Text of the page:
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Government Overview

The Town’s Form of Government

The Maryland Legislature incorporated Washington Grove as a municipality with a Mayor and Council/Town Meeting form of government on March 26, 1937, and Maryland Governor Harry Nice signed the Town Charter into law on May 18, 1937.

Mayor and Town Council

Washington Grove is governed by a Council of citizens consisting of six elected Councilors and a Mayor. Learn more on the Mayor and Town Council page.

Town Meetings

The will and decision of Town voters is expressed not only in the annual election of Town officials, but also in actions taken in regular and special Town Meetings.  On the second Saturday in May, the Town holds an annual Town Meeting, in which residents examine and approve (or ask for changes to) the coming fiscal year’s budget.  The election of Town officials takes place in conjunction with this meeting.

In addition to the annual meeting, Special Town Meetings:

  • may be called by the Mayor or by a majority of the Council when issues of significant importance are pending, and
  • must be called by the Mayor within 30 days following receipt of a petition signed by 25 qualified voters requesting a Special Town Meeting on a specified subject.

Read the provisions about Town Meetings in Section 5 and Section 15 of the Charter.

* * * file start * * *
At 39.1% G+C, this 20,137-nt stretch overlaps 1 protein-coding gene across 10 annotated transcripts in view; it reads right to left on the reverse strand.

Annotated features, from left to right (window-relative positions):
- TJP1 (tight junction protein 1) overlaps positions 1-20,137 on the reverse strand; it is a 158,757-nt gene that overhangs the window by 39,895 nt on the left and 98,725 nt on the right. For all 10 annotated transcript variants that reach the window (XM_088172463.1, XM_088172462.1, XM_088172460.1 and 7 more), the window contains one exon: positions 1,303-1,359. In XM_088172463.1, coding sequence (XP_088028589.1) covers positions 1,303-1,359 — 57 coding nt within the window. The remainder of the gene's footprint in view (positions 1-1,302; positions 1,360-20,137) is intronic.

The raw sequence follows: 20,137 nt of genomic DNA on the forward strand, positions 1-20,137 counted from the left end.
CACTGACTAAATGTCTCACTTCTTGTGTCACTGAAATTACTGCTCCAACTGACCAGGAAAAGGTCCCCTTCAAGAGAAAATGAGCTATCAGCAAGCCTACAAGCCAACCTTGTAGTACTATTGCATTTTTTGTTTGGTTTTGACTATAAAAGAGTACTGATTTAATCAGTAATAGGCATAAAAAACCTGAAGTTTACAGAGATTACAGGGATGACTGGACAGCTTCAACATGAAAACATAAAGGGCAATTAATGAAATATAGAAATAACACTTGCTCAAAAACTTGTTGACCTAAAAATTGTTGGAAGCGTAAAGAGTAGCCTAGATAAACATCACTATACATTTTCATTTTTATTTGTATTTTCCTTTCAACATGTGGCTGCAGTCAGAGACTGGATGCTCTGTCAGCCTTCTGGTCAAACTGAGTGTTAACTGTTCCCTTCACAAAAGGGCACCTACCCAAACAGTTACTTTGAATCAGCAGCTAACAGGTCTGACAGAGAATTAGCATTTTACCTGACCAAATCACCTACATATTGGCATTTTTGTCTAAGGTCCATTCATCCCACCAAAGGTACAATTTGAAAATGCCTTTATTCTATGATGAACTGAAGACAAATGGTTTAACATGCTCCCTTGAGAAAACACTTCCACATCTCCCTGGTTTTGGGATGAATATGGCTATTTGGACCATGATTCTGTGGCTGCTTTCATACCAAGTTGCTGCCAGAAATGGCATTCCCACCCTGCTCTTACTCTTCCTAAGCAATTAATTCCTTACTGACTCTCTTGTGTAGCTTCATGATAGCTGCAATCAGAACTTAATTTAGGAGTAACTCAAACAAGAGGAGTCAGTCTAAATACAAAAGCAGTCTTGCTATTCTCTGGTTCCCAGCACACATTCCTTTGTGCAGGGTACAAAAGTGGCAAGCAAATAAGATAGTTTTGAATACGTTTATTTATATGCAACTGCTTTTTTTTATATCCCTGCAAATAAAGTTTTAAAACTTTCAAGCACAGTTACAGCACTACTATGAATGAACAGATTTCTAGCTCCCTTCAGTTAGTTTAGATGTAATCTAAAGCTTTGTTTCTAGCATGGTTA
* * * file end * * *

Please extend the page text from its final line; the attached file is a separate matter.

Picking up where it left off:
Boards and Commissions

Our Code of Ordinances provides for the creation of three boards and commissions: the Planning Commission (in Article V), the Board of Zoning Appeals (in Article VII), and the Historic Preservation Commission (in Article XV).  Members of these boards and commissions are appointed by the Mayor, subject to confirmation by the Council.  Like the Council, the boards and commissions are considered “public bodies” under the Maryland Open Meetings Act and are therefore subject to its requirements.

Volunteer Committees

Much of the work in keeping the Town running is performed by volunteer committees, including the Woods Committee, the Recreation Committee, the Lake Committee, and many others. Volunteerism is high, allowing an extraordinarily broad range of activities and events.  Residents are free to join any committee and are not mayorally-appointed.  Committees are therefore not considered to be public or governmental bodies, but do make recommendations and provide advice to the Mayor and Council.

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